I'd also look for a breeder who is paying attention to the inbreeding coefficients of their matings. Closed gene pools inevitably lead to a reduction in genetic diversity and breeders should be doing everything they can to preserve what genetic diversity there as much as possible. This is a really good article about COIs and why they're so important.

You can use the Lennel Club Mate Select tool to find out health test results for individual dogs and also check the COIs of a specific dog or mating.

TrionicLettuce Wed 21-Dec-16 12:49:27

*Kennel Club obviously, not "Lennel Club" blush

toboldlygo Wed 21-Dec-16 13:04:19

Also echoing Trionic on this one - ours was bought as a family pet, the breeder retained a dog from the same litter for the show ring, and typically has 1-2 litters a year for this reason. For us being able to see his family in the ring first meant we had a very good idea of the size, appearance, temperament and health of the puppy we were bringing home. (I say health not because show judges have x-ray eyes but because all of the relevant tests are a matter of public record, via MyKC).

Our 'pet' dog qualified for Crufts as a puppy, having shown him almost on a whim. He still bog snorkels, attempts to catch pheasants and lives a normal family life in between.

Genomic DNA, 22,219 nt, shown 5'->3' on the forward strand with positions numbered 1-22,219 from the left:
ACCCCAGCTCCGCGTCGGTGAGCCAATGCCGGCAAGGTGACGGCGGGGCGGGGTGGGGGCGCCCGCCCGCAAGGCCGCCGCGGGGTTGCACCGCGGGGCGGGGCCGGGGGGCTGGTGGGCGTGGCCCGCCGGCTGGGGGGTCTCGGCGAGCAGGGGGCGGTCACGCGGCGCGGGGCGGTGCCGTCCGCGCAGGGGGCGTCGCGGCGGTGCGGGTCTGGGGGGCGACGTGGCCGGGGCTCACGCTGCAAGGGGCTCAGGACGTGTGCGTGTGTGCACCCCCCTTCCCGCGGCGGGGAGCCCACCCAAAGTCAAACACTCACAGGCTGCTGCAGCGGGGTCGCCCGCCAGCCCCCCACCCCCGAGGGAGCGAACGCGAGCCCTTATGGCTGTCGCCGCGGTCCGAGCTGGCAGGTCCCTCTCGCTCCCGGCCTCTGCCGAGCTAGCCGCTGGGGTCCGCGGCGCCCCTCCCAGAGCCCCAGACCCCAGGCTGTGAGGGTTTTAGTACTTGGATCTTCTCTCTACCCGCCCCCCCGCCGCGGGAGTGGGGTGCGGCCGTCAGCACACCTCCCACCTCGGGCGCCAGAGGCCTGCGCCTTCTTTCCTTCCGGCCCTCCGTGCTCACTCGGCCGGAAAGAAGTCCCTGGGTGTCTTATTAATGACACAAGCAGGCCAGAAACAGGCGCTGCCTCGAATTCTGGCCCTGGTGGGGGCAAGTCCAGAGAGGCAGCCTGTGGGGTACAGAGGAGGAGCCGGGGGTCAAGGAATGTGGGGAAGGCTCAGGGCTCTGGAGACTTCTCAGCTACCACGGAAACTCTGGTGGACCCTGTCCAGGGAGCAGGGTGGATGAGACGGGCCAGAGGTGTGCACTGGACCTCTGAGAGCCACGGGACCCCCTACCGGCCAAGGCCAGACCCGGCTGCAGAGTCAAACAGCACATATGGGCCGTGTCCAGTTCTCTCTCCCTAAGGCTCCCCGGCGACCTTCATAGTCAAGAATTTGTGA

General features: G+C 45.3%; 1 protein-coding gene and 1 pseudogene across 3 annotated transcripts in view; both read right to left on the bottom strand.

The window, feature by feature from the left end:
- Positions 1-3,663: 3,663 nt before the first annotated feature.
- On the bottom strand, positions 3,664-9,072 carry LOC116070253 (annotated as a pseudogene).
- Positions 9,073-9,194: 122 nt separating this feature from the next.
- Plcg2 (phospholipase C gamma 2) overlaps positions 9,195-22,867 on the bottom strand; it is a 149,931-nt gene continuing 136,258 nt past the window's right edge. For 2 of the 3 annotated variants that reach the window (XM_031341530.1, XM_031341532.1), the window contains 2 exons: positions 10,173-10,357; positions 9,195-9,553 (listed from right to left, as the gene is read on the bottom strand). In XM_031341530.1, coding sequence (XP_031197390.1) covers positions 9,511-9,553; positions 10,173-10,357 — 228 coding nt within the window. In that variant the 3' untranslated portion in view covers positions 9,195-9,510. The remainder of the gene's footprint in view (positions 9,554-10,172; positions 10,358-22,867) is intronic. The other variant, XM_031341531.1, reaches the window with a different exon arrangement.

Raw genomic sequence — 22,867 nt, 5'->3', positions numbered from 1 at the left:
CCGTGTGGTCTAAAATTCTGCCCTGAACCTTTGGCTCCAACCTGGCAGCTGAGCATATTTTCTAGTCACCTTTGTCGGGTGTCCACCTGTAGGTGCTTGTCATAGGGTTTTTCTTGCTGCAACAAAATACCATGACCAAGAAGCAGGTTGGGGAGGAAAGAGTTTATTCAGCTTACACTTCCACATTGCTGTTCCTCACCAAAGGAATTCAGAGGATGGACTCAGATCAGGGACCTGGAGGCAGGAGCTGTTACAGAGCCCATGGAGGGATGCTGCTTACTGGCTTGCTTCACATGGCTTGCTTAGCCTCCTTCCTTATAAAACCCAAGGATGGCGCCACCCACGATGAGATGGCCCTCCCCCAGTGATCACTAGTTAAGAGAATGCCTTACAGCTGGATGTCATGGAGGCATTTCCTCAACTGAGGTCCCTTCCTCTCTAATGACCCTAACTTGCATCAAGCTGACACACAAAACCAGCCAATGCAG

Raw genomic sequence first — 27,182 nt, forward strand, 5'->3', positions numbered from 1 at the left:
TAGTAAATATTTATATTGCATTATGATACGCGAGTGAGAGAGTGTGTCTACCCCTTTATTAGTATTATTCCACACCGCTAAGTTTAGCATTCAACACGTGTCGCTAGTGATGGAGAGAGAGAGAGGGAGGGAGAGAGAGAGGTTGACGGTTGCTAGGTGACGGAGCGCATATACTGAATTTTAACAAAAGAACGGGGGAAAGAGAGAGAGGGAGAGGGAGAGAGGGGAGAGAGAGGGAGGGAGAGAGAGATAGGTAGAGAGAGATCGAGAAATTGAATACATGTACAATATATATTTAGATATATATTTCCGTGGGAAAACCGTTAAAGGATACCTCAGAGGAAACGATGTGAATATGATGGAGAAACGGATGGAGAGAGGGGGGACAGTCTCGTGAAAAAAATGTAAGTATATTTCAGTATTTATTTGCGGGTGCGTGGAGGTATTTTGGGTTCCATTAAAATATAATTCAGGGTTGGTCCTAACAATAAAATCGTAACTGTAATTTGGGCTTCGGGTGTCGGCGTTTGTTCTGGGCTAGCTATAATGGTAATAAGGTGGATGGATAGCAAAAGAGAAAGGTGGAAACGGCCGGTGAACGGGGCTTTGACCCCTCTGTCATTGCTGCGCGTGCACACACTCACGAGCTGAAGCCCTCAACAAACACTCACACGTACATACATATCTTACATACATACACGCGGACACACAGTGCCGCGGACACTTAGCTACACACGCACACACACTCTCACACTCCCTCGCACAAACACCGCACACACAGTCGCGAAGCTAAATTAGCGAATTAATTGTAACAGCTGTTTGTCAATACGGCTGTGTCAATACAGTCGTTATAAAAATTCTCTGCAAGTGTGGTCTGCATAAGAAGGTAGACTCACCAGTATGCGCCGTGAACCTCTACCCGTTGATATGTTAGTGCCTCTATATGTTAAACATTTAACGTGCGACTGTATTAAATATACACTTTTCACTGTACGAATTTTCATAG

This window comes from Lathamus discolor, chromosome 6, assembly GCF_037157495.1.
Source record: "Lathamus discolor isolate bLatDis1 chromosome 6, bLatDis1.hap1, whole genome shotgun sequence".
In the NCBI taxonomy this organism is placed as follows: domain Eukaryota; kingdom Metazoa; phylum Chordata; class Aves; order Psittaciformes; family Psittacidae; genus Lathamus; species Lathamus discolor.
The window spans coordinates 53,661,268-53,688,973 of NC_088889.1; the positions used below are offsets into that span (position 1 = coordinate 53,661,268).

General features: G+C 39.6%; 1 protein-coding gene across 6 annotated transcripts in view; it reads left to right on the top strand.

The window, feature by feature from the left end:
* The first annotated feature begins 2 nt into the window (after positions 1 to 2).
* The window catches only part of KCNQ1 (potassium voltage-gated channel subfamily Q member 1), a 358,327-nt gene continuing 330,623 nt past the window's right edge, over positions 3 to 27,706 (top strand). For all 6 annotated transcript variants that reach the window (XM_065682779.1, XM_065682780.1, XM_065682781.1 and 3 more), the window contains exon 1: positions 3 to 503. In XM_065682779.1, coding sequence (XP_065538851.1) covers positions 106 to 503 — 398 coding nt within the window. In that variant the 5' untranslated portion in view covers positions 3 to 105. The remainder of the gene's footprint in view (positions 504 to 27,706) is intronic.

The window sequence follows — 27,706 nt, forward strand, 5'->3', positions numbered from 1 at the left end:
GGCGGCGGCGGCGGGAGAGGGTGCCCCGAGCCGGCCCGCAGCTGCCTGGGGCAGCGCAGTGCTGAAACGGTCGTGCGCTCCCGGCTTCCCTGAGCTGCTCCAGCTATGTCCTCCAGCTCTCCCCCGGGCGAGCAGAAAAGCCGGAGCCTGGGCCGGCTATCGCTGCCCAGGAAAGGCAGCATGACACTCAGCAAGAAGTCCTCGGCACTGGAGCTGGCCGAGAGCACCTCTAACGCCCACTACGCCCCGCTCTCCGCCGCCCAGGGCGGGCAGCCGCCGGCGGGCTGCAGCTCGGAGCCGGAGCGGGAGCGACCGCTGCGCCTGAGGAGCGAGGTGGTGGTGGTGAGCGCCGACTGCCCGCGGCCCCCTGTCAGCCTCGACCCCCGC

The same applies for a working type, I'd want to know why the litter was being produced (are they retaining a dog for working or are they intended as pets?) and some guarantee of the temperament and ability of the parents by seeing them out and about, as well as their health tests.

Whitney168 Wed 21-Dec-16 14:34:26

Trionic I love your posts, you talk good sense!

Further to Trionic's comment around independent evaluation - another counter to the argument that pet folk don't want/need to buy from 'show breeders' is that by buying from someone who breeds to keep something to show, at least you have a better than average chance that the breed you have chosen for its size, temperament, exercise requirements, coat type and care, will be what you actually buy.

Many dogs bought from pet breeders might (or might not!) have fabulous temperaments, might be reared in the family home, well socialised - but that should be standard, not a selling point*.

I want that - plus I want the dog to look and behave like the breed I've chosen, not be twice the size, three times as hairy, and have every second person in the park asking what crossbreed it is LOL.

I want the pup to have been reared on appropriate food, that won't cause joint problems later through growing too fast. I want the lifetime back-up from a breeder that you know you can pick up the phone and ask if you have issues or questions.

(* See also adverts for puppies that have been treated for fleas - if I had a litter with fleas, I'd be mortified, not advertising it!)

QueenyLaverne Wed 21-Dec-16 22:30:04

Message withdrawn at poster's request.

QueenyLaverne Wed 21-Dec-16 22:34:37

Message withdrawn at poster's request.